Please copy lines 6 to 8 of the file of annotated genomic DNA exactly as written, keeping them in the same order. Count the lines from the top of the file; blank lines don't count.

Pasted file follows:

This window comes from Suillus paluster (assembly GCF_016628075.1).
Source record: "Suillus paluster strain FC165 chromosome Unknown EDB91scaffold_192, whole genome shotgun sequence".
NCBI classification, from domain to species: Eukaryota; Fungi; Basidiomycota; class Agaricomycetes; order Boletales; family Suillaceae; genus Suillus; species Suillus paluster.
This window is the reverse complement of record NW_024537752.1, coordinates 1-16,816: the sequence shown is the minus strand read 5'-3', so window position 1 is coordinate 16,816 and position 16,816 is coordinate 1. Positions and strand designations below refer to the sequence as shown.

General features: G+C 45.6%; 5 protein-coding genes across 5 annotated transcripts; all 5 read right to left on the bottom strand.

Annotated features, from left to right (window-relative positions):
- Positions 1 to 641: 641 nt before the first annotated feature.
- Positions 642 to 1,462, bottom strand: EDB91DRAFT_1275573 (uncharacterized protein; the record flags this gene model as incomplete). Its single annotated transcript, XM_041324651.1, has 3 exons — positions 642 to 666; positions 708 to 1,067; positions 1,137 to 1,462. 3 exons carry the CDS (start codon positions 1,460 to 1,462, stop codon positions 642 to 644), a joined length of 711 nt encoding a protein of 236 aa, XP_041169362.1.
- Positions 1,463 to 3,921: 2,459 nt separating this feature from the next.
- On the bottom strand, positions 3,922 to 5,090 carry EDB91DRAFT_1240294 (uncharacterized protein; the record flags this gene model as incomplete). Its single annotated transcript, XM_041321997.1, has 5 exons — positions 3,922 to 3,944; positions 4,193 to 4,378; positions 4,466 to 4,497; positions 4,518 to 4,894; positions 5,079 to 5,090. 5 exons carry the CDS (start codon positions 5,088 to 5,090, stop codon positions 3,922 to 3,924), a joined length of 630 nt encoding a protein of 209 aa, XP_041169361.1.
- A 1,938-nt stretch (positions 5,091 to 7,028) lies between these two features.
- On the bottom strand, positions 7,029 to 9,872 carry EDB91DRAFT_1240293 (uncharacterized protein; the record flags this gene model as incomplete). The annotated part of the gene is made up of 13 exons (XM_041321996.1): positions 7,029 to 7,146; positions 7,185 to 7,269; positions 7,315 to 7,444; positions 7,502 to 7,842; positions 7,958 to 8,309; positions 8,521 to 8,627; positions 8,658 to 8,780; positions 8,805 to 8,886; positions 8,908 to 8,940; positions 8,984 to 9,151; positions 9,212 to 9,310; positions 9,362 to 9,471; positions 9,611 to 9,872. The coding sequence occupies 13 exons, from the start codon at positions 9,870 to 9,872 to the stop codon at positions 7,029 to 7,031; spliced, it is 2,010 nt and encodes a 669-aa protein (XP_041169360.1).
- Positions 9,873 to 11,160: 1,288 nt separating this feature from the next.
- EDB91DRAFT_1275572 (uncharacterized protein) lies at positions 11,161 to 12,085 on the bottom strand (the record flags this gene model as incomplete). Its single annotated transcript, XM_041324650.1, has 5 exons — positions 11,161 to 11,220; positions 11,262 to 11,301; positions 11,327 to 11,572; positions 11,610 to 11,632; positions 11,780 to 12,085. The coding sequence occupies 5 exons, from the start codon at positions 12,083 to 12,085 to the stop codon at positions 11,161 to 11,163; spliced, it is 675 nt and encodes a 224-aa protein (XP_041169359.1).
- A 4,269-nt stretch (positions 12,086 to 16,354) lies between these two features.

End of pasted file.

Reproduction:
Annotated features, from left to right (window-relative positions):
- Positions 1 to 641: 641 nt before the first annotated feature.
- Positions 642 to 1,462, bottom strand: EDB91DRAFT_1275573 (uncharacterized protein; the record flags this gene model as incomplete). Its single annotated transcript, XM_041324651.1, has 3 exons — positions 642 to 666; positions 708 to 1,067; positions 1,137 to 1,462. 3 exons carry the CDS (start codon positions 1,460 to 1,462, stop codon positions 642 to 644), a joined length of 711 nt encoding a protein of 236 aa, XP_041169362.1.